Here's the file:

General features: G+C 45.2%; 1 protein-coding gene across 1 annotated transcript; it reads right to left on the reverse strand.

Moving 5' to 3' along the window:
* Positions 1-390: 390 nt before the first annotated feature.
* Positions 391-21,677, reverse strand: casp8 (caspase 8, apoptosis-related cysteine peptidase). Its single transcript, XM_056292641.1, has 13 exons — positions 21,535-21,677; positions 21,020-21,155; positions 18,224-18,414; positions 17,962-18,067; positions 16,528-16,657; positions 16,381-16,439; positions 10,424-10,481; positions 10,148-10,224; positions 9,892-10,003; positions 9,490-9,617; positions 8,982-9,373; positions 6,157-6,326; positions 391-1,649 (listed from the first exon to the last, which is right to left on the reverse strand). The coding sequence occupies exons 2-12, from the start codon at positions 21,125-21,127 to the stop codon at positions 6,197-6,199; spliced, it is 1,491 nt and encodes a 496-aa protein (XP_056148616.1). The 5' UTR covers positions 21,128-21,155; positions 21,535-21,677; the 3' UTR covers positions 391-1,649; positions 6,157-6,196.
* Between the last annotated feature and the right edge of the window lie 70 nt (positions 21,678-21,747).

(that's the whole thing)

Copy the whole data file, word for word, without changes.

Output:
General features: G+C 45.2%; 1 protein-coding gene across 1 annotated transcript; it reads right to left on the reverse strand.

Moving 5' to 3' along the window:
* Positions 1-390: 390 nt before the first annotated feature.
* Positions 391-21,677, reverse strand: casp8 (caspase 8, apoptosis-related cysteine peptidase). Its single transcript, XM_056292641.1, has 13 exons — positions 21,535-21,677; positions 21,020-21,155; positions 18,224-18,414; positions 17,962-18,067; positions 16,528-16,657; positions 16,381-16,439; positions 10,424-10,481; positions 10,148-10,224; positions 9,892-10,003; positions 9,490-9,617; positions 8,982-9,373; positions 6,157-6,326; positions 391-1,649 (listed from the first exon to the last, which is right to left on the reverse strand). The coding sequence occupies exons 2-12, from the start codon at positions 21,125-21,127 to the stop codon at positions 6,197-6,199; spliced, it is 1,491 nt and encodes a 496-aa protein (XP_056148616.1). The 5' UTR covers positions 21,128-21,155; positions 21,535-21,677; the 3' UTR covers positions 391-1,649; positions 6,157-6,196.
* Between the last annotated feature and the right edge of the window lie 70 nt (positions 21,678-21,747).